Samiksha is a maid who earned USD 68 as a teacher in a government-run primary school. With four children and no husband, she found it hard to make ends meet. The temporary nature of her job gave her no benefits, or opportunity for growth, which is typical in such job settings in India. Samiksha was recruited to be part of our training program. After completing our basic training, Samiksha was placed as a domestic worker for 4 hours. In 2 months, not only did she over-perform at this job, she was able to join 2 other households as a part-time domestic worker. She now makes over USD 200, which is higher than 95% of her neighbors and community members in her slum (average monthly income USD 110). In addition, she gets life insurance, accident insurance, health insurance and pension. She has also invested over USD 800 last year in savings schemes to support her children’s education. Many persons working in the ready-made garment sector also struggle to make ends meet and could be helped this way.
Some for-profit organizations that function, as blue-collar placement agencies do exist, but their goal is simply providing one-time placements. They do not provide any employment benefits, job security or standardization of wages or training programs.
Our approach is unique for 2 reasons - it eliminates any middlemen between employers and service providers, and it provides formal labor recognition and benefits to an otherwise informal labor force. Labor in the garment sector would also tremendously benefit from these two aspects.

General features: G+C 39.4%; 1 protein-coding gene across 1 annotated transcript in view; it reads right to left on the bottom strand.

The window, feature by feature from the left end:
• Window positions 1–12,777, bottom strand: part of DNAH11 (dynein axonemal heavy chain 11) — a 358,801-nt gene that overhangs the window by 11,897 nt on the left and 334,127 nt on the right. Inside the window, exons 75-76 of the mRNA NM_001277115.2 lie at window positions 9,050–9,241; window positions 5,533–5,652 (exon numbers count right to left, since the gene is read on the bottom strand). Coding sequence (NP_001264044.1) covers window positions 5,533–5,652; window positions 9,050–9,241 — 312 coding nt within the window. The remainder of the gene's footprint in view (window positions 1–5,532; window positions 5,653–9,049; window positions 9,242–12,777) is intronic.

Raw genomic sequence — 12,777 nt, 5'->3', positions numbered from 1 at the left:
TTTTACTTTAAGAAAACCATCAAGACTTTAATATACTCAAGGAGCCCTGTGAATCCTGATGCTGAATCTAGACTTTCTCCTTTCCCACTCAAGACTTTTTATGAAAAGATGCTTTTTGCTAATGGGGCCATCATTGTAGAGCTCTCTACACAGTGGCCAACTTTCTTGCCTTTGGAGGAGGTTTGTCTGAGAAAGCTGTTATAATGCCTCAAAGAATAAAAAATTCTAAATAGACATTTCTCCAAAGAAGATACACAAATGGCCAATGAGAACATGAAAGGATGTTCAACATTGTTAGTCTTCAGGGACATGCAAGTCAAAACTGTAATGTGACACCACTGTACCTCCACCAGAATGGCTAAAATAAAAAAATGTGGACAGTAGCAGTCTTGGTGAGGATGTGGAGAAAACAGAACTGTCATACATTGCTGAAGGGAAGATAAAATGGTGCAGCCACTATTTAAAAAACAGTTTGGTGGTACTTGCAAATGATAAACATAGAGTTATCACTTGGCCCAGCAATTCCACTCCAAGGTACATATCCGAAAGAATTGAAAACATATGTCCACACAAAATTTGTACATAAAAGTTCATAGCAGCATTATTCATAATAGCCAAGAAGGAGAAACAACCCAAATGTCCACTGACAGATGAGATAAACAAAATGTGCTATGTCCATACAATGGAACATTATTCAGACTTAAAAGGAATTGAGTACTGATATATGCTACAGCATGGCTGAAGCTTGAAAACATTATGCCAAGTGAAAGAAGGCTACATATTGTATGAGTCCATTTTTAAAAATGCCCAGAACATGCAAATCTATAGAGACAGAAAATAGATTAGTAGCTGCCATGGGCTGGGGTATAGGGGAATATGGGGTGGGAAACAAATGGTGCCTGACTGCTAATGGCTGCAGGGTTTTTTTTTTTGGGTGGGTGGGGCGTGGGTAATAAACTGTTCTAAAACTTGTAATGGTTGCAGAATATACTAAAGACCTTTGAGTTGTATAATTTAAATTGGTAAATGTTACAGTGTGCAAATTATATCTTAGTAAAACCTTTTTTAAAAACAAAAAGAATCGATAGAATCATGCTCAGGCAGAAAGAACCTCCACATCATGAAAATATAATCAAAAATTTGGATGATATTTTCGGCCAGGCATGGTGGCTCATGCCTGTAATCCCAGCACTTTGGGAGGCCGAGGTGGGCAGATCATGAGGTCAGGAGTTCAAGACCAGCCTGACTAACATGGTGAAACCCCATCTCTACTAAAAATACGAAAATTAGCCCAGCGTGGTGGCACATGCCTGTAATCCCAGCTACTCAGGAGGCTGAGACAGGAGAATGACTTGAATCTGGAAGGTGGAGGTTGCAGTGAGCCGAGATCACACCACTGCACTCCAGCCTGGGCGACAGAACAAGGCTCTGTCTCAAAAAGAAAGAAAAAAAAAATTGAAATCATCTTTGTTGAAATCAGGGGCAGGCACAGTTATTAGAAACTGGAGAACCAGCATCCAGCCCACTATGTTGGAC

In India, the garment sector is mostly comprised of embroiderers and dyers that are informally employed by designers on an ad hoc basis. By employing our model, we could formalize the relationship between the designers and these laborers, making it easy for them to charge a standardized (and fair) fee, as well as for designers to locate and engage with the most appropriate labor they need. In addition, our model would be able to provide these laborers employment benefits, so that their standard of living can incrementally improve over time, as well as relevant training in the areas of skill development, language and computer literacy, as well as basic financial management. Also, the connections with employers would make it easy to estimate market trends and needs, and create skill training programs based on that.
The biggest thrust of our program is to obtain standardized and fair wages for our maids in the first place, expanding our impact to other workers in the medium term. We not only train the maids to ensure standardized quality, but we also train them in negotiation skills, and our maids earn 190% higher wages after joining us as a result. This is possible because we also provide employers value added services, which allows our maids to command higher salaries. We have twice the demand from employers today, than maids available, so our maids always have plenty of options to choose from. In addition to salary, maids get a number of employment benefits from us, as well as job security. These allow them to meaningfully save and invest their money for their future, leading to higher wealth retention, and an overall increase in their standard of living over time.